In computer programming, a port can be defined as a logical or virtual data connection, through which a computer can transmit or receive data to or from anther device instead of going through a file or the other temporary storage locations.
Computer ports can serve a wide range of functions and therefore, they take up many forms. The ports can be classified into software ports and hardware ports. Hardware ports are usually physical and are situated on the peripheral part of the machine. On the other hand, the software ports are basically elements of operating systems, computer programs or Internet protocols.
The most common computer ports are the TCP and UDP ports that are used for exchanging data between PCs that are connected on the internet. TCP is an acronym for Transmission Control Protocol, while UDP is a short form for User Datagram Protocol. These ports are associated with the distinctive IP address of a computer and are very important particularly when downloading files from the internet. Even though these ports are essential for transmission of information on the internet, they have different working mechanisms.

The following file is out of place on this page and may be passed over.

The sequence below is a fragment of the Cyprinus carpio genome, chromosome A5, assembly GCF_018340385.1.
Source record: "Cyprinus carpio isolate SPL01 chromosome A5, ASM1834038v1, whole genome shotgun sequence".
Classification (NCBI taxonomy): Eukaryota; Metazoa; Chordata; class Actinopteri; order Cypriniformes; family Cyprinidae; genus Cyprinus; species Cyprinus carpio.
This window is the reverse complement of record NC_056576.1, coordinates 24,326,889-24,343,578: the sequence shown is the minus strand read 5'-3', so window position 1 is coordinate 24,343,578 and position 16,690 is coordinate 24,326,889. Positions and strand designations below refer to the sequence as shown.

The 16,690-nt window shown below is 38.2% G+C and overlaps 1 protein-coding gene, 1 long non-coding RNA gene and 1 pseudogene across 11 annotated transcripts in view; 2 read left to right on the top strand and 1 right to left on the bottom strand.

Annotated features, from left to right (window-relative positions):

When any data reaches your computer from the World Wide Web, it is usually directed to the unique IP address of the personal computer from the website of the server. This info must then be channeled through the TCP /UDP Ports before your own browser can interpret the data and use it.
The TCP is extensively more reliable than the UDP. The TCP port functions through a connection based system of transmitting information. Therefore, anchored points must exist between the sending location and the receiving location. The data that is sent first will be received first at the target destination than the information that was sent second. The only transmission that can fail is the broken one.
The UDP port transmits information through a connectionless protocol. Therefore, the information will always be sent regardless of the status of the receiving destination. However, unlike the TCP ports, you are not guaranteed whether the data will be received, in what condition or even the order of receiving the information.